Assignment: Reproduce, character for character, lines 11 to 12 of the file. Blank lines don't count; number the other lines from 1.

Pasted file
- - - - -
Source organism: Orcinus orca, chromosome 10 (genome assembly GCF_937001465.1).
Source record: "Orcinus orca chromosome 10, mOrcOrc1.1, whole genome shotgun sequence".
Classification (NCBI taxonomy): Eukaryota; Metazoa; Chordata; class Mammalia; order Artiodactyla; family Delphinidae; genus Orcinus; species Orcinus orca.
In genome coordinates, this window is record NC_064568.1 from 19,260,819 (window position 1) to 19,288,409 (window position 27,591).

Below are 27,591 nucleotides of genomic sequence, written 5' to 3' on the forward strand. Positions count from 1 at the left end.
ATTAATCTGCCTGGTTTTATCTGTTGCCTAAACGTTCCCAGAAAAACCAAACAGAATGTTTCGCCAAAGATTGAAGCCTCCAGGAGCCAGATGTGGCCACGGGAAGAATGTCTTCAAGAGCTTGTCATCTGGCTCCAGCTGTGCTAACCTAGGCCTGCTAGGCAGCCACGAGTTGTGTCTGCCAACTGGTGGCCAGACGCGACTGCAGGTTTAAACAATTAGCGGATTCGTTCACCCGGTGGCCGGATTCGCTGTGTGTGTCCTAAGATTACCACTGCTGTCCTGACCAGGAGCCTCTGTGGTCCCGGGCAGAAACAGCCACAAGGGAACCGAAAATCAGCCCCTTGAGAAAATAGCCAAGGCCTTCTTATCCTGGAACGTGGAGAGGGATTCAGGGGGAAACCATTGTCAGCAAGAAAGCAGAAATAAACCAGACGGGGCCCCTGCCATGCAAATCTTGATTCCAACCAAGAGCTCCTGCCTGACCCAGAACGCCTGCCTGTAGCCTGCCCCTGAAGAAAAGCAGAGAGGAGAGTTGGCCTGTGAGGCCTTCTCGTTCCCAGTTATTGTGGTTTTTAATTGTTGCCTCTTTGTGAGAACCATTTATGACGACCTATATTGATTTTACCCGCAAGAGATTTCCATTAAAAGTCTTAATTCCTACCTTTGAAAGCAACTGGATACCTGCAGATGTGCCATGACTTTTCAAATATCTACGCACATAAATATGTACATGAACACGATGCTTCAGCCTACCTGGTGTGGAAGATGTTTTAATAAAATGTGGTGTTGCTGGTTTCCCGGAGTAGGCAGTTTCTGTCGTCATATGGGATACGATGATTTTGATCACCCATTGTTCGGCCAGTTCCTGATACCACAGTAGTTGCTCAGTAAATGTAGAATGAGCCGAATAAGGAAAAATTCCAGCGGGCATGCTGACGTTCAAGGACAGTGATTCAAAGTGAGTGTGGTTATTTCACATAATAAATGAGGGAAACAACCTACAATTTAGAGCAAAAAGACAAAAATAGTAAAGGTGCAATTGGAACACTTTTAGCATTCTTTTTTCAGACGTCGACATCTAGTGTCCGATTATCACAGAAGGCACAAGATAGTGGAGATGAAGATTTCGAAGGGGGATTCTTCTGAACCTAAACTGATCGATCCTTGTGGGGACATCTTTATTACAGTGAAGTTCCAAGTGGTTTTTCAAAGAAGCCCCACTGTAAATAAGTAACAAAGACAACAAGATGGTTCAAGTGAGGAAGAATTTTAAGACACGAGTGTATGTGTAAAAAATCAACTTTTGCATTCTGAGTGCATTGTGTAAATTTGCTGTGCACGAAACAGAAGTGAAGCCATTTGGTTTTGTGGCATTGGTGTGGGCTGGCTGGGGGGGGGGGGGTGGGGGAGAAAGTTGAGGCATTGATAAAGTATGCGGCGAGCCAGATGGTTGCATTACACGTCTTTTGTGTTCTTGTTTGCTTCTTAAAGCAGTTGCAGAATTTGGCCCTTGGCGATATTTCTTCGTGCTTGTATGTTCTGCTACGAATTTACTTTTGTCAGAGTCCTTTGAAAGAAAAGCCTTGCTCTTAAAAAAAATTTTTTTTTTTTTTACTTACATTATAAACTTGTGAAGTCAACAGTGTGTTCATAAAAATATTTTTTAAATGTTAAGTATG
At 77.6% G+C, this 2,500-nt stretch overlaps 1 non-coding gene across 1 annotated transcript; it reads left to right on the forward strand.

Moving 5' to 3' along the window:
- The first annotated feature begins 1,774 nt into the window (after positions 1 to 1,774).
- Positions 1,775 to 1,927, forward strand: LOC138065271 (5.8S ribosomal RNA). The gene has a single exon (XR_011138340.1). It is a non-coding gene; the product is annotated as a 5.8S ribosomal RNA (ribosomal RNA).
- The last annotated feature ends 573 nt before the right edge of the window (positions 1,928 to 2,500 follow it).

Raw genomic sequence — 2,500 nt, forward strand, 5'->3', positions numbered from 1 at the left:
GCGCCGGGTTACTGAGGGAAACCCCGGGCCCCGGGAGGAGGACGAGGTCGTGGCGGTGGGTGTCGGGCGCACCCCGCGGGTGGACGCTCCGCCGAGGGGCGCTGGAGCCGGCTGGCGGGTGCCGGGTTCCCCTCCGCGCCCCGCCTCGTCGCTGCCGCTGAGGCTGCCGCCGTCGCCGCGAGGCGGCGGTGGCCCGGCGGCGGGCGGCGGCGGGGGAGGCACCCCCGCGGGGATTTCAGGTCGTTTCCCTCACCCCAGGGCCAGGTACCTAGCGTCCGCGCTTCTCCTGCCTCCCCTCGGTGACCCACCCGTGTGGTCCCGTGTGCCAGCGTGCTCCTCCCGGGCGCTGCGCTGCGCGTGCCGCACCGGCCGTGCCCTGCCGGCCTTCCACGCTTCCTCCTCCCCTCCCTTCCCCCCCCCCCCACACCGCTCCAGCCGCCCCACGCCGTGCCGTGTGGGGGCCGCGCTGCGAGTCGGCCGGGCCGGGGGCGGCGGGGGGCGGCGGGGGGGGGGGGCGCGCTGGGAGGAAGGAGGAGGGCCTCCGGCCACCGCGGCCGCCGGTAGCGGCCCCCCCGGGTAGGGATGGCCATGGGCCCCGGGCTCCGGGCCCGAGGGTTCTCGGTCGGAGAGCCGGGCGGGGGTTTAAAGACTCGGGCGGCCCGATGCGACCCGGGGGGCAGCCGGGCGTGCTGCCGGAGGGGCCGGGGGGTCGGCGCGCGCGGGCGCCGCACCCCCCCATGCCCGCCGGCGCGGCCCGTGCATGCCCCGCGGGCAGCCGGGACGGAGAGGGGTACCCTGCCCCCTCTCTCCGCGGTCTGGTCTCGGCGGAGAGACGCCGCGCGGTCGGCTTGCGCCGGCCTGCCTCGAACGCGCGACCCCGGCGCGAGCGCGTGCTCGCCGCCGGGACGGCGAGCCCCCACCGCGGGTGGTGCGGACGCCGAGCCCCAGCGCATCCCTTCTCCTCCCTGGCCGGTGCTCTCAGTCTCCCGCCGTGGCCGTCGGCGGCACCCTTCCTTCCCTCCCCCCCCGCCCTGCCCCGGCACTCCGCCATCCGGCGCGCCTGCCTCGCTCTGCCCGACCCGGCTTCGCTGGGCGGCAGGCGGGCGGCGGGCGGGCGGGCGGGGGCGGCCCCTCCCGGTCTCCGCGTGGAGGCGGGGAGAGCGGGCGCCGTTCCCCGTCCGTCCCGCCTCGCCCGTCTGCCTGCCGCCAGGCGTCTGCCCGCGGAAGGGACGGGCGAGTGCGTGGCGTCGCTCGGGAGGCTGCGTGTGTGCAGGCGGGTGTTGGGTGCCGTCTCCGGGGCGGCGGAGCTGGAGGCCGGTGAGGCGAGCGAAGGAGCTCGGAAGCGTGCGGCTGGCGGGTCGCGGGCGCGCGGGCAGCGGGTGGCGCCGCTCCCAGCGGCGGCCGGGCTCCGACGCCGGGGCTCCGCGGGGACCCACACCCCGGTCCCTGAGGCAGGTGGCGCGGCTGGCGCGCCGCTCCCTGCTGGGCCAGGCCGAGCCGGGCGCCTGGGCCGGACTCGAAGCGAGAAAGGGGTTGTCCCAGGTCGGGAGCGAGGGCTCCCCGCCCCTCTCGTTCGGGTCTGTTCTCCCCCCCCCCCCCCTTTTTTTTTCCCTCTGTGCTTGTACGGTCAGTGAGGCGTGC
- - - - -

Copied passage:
- The last annotated feature ends 573 nt before the right edge of the window (positions 1,928 to 2,500 follow it).

Raw genomic sequence — 2,500 nt, forward strand, 5'->3', positions numbered from 1 at the left: